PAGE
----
The coal boom fueled a flood of money into the area, and nearby Bramwell, incorporated in 1888, boasted itself as the "Millionaires' Town" because more millionaires per capita lived there than anywhere in the nation. The city also had more automobiles per capita than any other city in the country.

Primarily due to the introduction and globalization of other fuel sources, today's Bluefield does not resemble the Bluefield of long past. Bluefield is now a much quieter town compared to the boom between 1890 and 1960. Many rundown remnants of once-grand mansions and office buildings still remain in the north side of town near the railroad tracks.

In 1889, the city of Bluefield was officially incorporated. The city government was always known in those days as being corrupt, inefficient, with drunken brawls and fights breaking out on the floor of City Hall on an almost daily basis.

With a strong ethnic community, Bluefield was the site of the 1895 founding of the Bluefield Colored Institute, the nation's first college with primarily black students. That college is today's Bluefield State College, and the site of a November 21, 1968 bombing.

20th century

During the 1920s, the most impressive high-rise in Bluefield history was built, the twelve-story opulent West Virginian Hotel, now the West Virginia Manor and Retirement Home. In 1924, nearby Graham, Virginia decided to rename itself Bluefield, Virginia to try to unite the two towns, who had been feuding since the civil war. Nobel Prize–winning economist and mathematician John Forbes Nash was born in Bluefield in 1928.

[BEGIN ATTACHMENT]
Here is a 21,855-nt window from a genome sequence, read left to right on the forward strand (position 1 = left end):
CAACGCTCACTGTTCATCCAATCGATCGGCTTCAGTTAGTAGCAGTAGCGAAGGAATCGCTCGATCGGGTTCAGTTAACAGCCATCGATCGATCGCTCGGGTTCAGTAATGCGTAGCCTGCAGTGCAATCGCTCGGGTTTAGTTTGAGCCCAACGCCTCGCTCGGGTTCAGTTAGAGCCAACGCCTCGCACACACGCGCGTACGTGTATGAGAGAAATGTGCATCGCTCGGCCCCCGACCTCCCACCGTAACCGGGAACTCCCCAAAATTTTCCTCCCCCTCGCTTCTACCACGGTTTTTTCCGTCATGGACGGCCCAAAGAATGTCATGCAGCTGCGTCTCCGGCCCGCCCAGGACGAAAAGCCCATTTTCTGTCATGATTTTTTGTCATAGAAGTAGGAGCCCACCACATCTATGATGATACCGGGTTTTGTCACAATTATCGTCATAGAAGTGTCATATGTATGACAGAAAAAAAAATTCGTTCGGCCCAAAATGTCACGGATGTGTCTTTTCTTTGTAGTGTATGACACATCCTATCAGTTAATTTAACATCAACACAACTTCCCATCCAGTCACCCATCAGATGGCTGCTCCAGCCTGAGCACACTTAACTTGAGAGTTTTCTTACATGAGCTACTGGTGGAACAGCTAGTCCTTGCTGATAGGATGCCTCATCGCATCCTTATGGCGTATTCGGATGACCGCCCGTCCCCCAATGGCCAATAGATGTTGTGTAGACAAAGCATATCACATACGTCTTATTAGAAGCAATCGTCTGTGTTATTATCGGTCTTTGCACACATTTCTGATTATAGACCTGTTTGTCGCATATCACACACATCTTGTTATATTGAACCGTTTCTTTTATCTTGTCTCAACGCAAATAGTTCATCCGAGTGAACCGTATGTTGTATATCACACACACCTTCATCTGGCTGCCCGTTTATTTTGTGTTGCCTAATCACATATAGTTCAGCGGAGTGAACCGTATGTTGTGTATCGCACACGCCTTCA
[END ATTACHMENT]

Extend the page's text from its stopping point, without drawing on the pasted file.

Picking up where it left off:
The Great Depression however, broke the city's back. With the government nearly bankrupt, and series of devastating structural fires that swept through the downtown area and nearly took down every high rise the city had so feverishly built, the city was nearly destroyed. It was not until World War II came that the coal fires started burning again.

The importance of the city was so great that Adolf Hitler even put Bluefield on his reputed list of German air raid targets in the United States. Air raid practice drills were common in the city during this time.

The Interstate Highway System finally passed through East River Mountain on December 20, 1974, and for the first time automobile traffic could pass through the city without crossing the top of the mountain. The dependence on railroad traffic waned and the city began to shrink in population and eventually lost its Amtrak station in the 1980s. Mercer Mall, the area's major shopping mall opened in 1980.

Thomas Edd Mayfield, one of the Mayfield Brothers Bluegrass musicians of West Texas, died of leukemia in a Bluefield hospital in 1958 at the age of thirty-two while he was on tour with Bill Monroe and the Bluegrass Boys.